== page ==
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"I think the surest sign that there is intelligent life out there in the universe is that none of it has tried to contact us." (Calvin and Hobbes/Bill Waterson)

This looks good

I think I can handle this. Looks like I need the $9.95 package for a small business, that's fine, and then I'll need to wait for the Fusion CD to arrive. I haven't looked at the other, but will. Thanks!

Another easy option, and you don't need to learn HTML . . .

You may want to explore Homestead websites (http://www.homestead.com) - they're owned by Intuit, and that is what I used to build our real estate website. (You can see it at http://www.thecarrolls.biz) Our site doesn't have a store (wouldn't that be great - put a house in your shopping cart, and pay for it with paypal - oh, the possibilities!).

Homestead, however, does allow you to add a store, with shopping cart, paypal, and the whole nine yards. While it isn't the least expensive option, the learning curve is very short, and for a simple small business, the solution is rather elegant and affordable, in my opinion. I think they even pay a small referral when someone you refer decides to sign up (not huge, but it may help to defray some of your costs). They'll even walk you through getting a domain name - it really is a great option for the non-programmer. OK, here's the shameless plug: if you decide you want to sign up, you may want to mention our site (TheCarrolls.biz), so they credit us for finding another happy user. Interesting model, but I don't think it is really a pyramid scheme, or even anything approaching that.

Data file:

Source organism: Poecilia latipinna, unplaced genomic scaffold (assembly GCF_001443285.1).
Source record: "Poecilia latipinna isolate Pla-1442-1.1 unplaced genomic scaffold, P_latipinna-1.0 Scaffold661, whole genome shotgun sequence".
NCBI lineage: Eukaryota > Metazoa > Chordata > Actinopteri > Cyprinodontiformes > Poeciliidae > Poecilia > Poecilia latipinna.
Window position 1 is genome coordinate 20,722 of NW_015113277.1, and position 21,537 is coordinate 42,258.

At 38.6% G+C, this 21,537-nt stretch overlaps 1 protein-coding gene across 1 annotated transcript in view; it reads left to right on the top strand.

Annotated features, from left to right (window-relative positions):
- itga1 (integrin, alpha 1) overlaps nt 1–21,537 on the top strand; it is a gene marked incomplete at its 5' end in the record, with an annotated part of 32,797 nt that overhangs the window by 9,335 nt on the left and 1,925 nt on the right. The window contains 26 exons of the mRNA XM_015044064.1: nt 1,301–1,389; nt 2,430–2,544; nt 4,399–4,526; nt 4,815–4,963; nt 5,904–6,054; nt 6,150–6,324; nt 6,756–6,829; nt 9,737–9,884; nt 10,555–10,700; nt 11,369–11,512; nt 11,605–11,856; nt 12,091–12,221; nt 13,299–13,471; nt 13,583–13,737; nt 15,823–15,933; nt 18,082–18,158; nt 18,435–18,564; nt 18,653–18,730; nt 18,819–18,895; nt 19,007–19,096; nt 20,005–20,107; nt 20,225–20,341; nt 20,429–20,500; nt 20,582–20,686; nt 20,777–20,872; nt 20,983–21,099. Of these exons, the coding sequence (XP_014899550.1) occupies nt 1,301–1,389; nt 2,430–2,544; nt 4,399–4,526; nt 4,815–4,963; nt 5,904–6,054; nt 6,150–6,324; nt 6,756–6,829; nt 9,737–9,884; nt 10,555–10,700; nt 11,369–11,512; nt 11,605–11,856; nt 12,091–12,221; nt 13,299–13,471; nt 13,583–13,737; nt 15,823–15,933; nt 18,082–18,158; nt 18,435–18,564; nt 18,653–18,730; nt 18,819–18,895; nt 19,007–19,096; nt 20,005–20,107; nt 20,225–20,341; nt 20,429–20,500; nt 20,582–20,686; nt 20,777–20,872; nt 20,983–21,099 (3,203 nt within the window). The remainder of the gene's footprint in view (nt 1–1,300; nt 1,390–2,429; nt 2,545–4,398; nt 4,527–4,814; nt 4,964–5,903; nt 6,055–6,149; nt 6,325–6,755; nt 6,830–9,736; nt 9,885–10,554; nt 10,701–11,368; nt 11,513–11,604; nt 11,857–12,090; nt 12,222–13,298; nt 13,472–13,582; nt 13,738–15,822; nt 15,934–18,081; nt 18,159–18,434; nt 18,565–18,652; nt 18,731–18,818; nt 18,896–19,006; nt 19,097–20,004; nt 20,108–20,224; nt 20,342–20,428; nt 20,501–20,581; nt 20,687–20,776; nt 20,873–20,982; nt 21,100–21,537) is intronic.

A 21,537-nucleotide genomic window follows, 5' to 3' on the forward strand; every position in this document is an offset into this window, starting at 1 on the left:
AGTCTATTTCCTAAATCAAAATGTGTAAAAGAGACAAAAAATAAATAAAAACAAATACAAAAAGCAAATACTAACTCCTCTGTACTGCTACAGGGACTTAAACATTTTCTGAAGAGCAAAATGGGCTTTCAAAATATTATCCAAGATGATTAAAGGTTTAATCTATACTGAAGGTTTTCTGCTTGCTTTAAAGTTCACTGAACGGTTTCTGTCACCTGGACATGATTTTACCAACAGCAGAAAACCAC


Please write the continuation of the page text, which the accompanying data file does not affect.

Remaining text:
It took me a while to learn how to build our pages, because I tried several property mapping applications, before I discovered a wonderful widget from another company to take care of that function (and I fiddled endlessly with my pages, figuring out how things worked, and what I wanted) . You will find, there are quite a few helpful little items, known as widgets, you can add to your site rather easily, which will streamline the process of building the site. There is even a separate, non-affiliated helper site (started by some folks who are enthusiasts, and who have written a book on how to use homestead, even to how to start a business building sites for others). If you go with a homestead site, this group is most helpful, and if you register as you build your site, they will very kindly answer your newbie questions in their forum. You can find them at http://homesteadconnection.com. OK, that's about it for now, I'll check back if I think of anything else. Have fun with your project! Vicki

Try QuickBooks...

If you get QuickBooks Pro you can integrate a website (they have templates and they host the site) with QuickBooks. That is, a partner of theirs does, and works closely with them. Also, their merchant service integrates with QuickBooks. This would simplify your life considerably.

I've had clients who used the Yahoo e-commerce solutions and they were happy with it but they were expert at dealing with it--they worked on their businesses full time.

It sounds like you will be doing this as a sideline so you should get something that will make your life easier. After you get over the learning curve of QuickBooks you'll find it's helpful.

Get a certified professional advisor to help you set it up--preferably a CPA. You want to start off doing things right and not find out later that you've omitted doing some crucial step. I had a client who innocently did something wrong and it cost him money and annoyance in dealing with the IRS for five years. After a couple of IRS letters, you'd do almost anything to make them go away. This is definitely a case of spending the money up front to save more money later down the road.

Also, keep your paper trail on every transaction.

If you get this going it could really be a good thing. Maybe add some additional products after you get everything set up. Put up some web pages about your product--just one page discussing organic fertilizers with a link to your site will come up high on the Google search engines. Put up a couple of other pages about other aspects of organic gardening or farming with links to your site and they will also come up high on the search engine and they will drive business to you. I have a client who does this and it works well.